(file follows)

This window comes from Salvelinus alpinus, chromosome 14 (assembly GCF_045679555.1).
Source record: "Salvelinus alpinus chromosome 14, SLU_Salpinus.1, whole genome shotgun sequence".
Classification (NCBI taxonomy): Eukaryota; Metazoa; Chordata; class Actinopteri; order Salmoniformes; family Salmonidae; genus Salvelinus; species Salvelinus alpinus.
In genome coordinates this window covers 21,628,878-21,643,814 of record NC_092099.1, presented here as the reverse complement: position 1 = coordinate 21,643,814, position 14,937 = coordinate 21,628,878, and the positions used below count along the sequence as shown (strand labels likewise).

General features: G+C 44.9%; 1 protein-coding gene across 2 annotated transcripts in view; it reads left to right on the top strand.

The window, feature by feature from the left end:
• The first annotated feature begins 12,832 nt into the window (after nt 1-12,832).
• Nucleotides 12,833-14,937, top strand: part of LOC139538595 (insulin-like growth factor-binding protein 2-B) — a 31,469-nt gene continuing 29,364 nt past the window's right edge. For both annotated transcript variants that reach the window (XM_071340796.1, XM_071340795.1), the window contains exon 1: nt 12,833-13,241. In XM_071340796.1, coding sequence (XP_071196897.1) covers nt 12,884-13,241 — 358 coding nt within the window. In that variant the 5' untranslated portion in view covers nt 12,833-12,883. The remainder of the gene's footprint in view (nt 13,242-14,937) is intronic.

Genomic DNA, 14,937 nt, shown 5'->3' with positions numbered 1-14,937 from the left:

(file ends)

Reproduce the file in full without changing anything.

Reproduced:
This window comes from Salvelinus alpinus, chromosome 14 (assembly GCF_045679555.1).
Source record: "Salvelinus alpinus chromosome 14, SLU_Salpinus.1, whole genome shotgun sequence".
Classification (NCBI taxonomy): Eukaryota; Metazoa; Chordata; class Actinopteri; order Salmoniformes; family Salmonidae; genus Salvelinus; species Salvelinus alpinus.
In genome coordinates this window covers 21,628,878-21,643,814 of record NC_092099.1, presented here as the reverse complement: position 1 = coordinate 21,643,814, position 14,937 = coordinate 21,628,878, and the positions used below count along the sequence as shown (strand labels likewise).

General features: G+C 44.9%; 1 protein-coding gene across 2 annotated transcripts in view; it reads left to right on the top strand.

The window, feature by feature from the left end:
• The first annotated feature begins 12,832 nt into the window (after nt 1-12,832).
• Nucleotides 12,833-14,937, top strand: part of LOC139538595 (insulin-like growth factor-binding protein 2-B) — a 31,469-nt gene continuing 29,364 nt past the window's right edge. For both annotated transcript variants that reach the window (XM_071340796.1, XM_071340795.1), the window contains exon 1: nt 12,833-13,241. In XM_071340796.1, coding sequence (XP_071196897.1) covers nt 12,884-13,241 — 358 coding nt within the window. In that variant the 5' untranslated portion in view covers nt 12,833-12,883. The remainder of the gene's footprint in view (nt 13,242-14,937) is intronic.

Genomic DNA, 14,937 nt, shown 5'->3' with positions numbered 1-14,937 from the left: